Jump to content

PC won't boot


Humodour

Recommended Posts

Heya. So today I went to turn my PC on and it did nothing. It was on, and the blue LED was showing, but the monitor wasn't getting a signal and the fan wasn't going or anything. I turned it off and then on again, but this time nothing happened at all. No blue LED even.

 

For the past year (or two) I've been running the comp on a low CMOS battery... so whenever I'd turn it on when I woke up, it'd often show a time many hours slow. Other than that, there have been no indications I need to replace the battery. Would a dry CMOS battery cause it not to start at all?

 

Dammit, I wanted to finish Baldur's Gate 1 this weekend.

Link to comment
Share on other sites

Well, you might be right. It's definitely not the battery. The biggest indicator of this was that a new battery didn't work.

 

And I don't think it's the PSU because a few LEDs are on... the PSU were broken, nothing would be on, right?

 

So it sounds like you might be on the money... how do I fix that?

Link to comment
Share on other sites

Well, you could see if the chip itself can be replaced - but it might be better, and easier, to get a new motherboard. In my case the PC was going to be retired soon anyways, so I just savaged what I could and disposed of the bad part.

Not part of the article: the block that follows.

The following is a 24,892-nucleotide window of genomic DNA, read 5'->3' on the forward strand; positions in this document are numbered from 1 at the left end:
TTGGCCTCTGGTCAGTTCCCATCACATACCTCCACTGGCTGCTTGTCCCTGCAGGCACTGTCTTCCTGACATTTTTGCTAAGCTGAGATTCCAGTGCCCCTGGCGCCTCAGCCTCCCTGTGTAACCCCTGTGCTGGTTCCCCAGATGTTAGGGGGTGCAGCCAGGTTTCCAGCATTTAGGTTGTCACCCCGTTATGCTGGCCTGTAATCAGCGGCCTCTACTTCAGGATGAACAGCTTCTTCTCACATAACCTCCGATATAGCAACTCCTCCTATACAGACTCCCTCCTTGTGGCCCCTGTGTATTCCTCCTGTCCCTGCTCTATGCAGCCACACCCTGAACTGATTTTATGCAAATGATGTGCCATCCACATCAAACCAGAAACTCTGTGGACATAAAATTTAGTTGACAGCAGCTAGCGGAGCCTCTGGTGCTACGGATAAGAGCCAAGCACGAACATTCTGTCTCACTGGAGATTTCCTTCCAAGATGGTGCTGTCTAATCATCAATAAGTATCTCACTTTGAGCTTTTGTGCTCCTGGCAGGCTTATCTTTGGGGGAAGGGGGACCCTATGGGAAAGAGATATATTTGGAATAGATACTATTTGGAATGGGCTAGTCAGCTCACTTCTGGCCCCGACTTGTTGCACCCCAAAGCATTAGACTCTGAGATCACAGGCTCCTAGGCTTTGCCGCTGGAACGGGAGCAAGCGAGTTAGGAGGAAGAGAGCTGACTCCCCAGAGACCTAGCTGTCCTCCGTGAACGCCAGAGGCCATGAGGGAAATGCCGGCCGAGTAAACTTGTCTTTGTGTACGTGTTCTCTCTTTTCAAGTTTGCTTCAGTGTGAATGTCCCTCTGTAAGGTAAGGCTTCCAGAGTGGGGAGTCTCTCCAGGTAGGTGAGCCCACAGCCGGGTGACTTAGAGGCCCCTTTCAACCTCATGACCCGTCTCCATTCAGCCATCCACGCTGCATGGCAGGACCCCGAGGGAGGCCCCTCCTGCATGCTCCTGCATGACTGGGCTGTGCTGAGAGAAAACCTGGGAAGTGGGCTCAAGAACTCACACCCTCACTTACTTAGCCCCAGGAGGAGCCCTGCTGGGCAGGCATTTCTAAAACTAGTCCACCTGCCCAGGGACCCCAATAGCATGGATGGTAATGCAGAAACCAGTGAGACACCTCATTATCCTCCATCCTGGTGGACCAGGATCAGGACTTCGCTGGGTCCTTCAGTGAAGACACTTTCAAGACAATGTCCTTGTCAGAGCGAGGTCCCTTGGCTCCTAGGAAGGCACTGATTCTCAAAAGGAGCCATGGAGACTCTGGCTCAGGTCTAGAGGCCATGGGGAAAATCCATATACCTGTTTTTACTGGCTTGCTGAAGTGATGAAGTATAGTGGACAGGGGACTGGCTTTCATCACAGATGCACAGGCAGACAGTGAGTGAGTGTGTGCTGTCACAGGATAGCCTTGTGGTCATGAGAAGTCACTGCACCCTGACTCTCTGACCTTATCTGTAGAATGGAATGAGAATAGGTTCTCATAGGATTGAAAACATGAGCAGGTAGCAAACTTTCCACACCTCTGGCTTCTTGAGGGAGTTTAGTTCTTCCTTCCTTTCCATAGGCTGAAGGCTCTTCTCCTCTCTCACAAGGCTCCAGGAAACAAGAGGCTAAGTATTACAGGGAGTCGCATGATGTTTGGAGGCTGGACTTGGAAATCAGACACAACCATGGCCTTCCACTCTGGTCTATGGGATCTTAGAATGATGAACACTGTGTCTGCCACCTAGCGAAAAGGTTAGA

"Geez. It's like we lost some sort of bet and ended up saddled with a bunch of terrible new posters on this forum."

-Hurlshot

 

 

Link to comment
Share on other sites

Well, you could see if the chip itself can be replaced - but it might be better, and easier, to get a new motherboard. In my case the PC was going to be retired soon anyways, so I just savaged what I could and disposed of the bad part.

 

True. I've been planning to get a new PC for ages now. It's just a matter of money.

Link to comment
Share on other sites

If money is an issue, try looking for an older model that could hold you over until you can upgrade - it may not be the best part but it's still better than nothing. You might also want to make sure the hard-drives are ok, as when my BIOs went it wiped out the boot sector of both C and D - although that was fixed by getting a friend to do a quick replacement of the missing items.

"Geez. It's like we lost some sort of bet and ended up saddled with a bunch of terrible new posters on this forum."

-Hurlshot

 

 

Link to comment
Share on other sites

This was the older model. I bought it in the university classifieds for $300 AUD.

 

AMD Athlon XP 3000+

512MB DDR1 RAM

Geforce 4 Ti 64MB graphics card

2*50GB HDs

 

Ah well, lucky I bought another similar system for $200 the same way... although it has a Voodoo 3, lol.

Link to comment
Share on other sites

Ah well, lucky I bought another similar system for $200 the same way... although it has a Voodoo 3, lol.

Haha, I have a Voodoo 5 lying around in some drawer somewhere. Never did I think my old Voodoo 5 would be more powerful than a GPU someone actually uses :lol:

 

I bought it for like $15 once when I was trying to get my old Elder Scrolls games up and running. The ones with Glide 3DFX support.